November 24, 2010

Amazon slashes Kindle price for Black Friday

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People have been predicting for a while that, in the accelerating war over ereaders, Amazon would eventually do what it does and simply gut the price of the Kindle. Even though the first generation Kindle — meaning, not that long ago — cost $399, many thought the company would eventually cut prices to as low as $99. For example, back in August Farhad Manjoo wrote in a Slate column:

I rarely make predictions about the tech business, but here goes: Before the holidays, Amazon will cut the price of the Wi-Fi Kindle to $99, and the 3G version will go for $150 or less. Amazon will do so, I think, not only to sell a lot of Kindles but also to cement its online store as the iTunes for books the dominant force in the publishing business for the foreseeable future. A $99 price tag will make the Kindle the hottest gift of the season much cheaper than the $499 iPad, more useful than an Xbox Kinect, and a lot more fun than a cable-knit sweater.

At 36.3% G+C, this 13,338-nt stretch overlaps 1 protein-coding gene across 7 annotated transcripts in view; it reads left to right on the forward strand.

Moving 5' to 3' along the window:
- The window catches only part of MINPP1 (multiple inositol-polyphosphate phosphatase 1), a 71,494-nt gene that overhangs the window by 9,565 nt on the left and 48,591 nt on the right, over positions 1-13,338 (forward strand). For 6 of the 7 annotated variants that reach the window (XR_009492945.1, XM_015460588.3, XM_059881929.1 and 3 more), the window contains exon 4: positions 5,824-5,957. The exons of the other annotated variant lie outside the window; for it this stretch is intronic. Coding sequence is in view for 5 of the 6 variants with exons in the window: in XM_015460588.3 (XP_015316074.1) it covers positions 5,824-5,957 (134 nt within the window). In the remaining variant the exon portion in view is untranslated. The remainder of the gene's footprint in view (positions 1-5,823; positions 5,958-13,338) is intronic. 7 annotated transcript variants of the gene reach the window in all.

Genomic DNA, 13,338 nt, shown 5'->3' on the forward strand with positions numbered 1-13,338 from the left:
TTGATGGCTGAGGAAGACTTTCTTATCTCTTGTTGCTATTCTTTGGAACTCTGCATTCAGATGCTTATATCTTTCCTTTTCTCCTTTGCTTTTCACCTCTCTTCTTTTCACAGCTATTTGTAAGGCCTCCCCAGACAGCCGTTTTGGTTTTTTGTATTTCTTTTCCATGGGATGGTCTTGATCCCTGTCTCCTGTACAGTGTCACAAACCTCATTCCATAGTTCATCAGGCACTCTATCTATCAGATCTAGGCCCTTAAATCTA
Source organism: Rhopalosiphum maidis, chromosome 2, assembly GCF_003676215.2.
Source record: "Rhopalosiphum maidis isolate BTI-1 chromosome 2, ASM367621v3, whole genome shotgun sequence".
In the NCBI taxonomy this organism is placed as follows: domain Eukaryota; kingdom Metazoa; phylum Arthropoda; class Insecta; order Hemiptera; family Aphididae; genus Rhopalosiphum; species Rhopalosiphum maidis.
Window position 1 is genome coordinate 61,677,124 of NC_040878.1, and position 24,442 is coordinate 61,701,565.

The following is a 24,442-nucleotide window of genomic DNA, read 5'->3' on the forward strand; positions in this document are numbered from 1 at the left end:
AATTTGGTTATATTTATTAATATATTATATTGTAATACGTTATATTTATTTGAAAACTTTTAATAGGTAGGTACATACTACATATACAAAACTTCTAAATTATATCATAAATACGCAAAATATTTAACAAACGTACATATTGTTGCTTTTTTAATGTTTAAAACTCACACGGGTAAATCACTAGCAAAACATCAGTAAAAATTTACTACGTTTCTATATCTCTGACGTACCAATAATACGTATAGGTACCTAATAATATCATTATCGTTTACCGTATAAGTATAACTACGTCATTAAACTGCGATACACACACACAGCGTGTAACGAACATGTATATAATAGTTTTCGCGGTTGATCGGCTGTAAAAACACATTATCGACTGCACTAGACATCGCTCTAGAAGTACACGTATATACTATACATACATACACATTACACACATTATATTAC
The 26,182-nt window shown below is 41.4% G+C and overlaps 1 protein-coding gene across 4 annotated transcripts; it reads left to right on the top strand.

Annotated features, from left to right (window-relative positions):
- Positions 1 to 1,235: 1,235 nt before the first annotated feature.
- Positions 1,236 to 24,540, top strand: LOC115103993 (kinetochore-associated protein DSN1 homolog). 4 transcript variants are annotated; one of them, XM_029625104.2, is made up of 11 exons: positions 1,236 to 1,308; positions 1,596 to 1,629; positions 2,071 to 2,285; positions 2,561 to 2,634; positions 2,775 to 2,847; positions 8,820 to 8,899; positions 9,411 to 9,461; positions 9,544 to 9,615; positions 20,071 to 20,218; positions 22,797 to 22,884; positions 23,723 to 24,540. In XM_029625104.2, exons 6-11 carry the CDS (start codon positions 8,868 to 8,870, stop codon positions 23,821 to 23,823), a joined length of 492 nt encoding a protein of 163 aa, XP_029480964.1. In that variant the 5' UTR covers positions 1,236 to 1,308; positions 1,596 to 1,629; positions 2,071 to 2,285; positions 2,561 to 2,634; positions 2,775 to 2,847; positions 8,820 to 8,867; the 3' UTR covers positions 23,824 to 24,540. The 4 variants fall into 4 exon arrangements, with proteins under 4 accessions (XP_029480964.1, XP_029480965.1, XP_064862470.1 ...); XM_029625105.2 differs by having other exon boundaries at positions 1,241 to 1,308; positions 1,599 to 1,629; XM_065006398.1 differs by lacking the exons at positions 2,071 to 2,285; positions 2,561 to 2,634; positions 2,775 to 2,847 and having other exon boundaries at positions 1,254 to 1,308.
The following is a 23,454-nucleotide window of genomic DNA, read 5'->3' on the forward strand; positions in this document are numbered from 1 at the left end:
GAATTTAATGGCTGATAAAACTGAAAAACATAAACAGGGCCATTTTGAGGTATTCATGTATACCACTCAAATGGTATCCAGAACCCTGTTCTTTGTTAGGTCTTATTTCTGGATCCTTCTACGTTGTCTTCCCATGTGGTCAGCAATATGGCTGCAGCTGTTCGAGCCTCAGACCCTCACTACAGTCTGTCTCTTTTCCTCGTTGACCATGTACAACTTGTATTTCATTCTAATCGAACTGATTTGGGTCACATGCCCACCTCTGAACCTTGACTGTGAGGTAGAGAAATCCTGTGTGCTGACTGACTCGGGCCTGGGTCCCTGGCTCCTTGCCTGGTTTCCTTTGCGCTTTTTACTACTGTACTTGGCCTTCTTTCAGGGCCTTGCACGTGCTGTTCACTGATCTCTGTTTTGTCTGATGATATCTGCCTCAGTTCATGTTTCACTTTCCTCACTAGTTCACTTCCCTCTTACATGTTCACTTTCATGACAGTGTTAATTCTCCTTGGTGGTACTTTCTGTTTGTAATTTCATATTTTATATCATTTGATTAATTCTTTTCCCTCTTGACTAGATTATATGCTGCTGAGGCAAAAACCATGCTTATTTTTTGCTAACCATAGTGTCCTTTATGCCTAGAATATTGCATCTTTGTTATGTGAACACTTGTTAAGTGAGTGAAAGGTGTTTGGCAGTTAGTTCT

Well, the prognosticators were wrong: They’re cutting the price by more than that.

As David Carnoy reports in a CNET News story, yesterday the company announced on its Facebook page that it would be selling Kindles for $89 on Black Friday.

The message, in its entirety, read:

Black Friday Deal: This Friday, 11/26, you can get our previous generation Kindle for $89! Our previous generation Kindle uses the old E Ink technology (the same E Ink as in the current Nook). Our all-new Kindle uses the latest generation E Ink (Pearl) for 50% percent better contrast, and is available at the everyday low price of …$139.

Okay, so its “previous generation” left-overs only, which the company would obviously love to sell through to get to newer models, but it still might prove to be a loss leader at that price. But Amazon isn’t about profit, after all — they’ve never made one — it’s about massive cash flow and even more massive market control.

And that last, of course, seems the most obvious goal with this move: Note the announcement’s snarky comment that its “old” e-ink technology is the same as what’s used in the “current” (i.e., new) Nook, which costs $149.

Meanwhile, who’s to say Amazon doesn’t have more holiday discounts — such as the one predicted by Manjoo for newer models — yet to come?

Dennis Johnson is the founder of MobyLives, and the co-founder and co-publisher of Melville House. Follow him on Twitter at @mobylives

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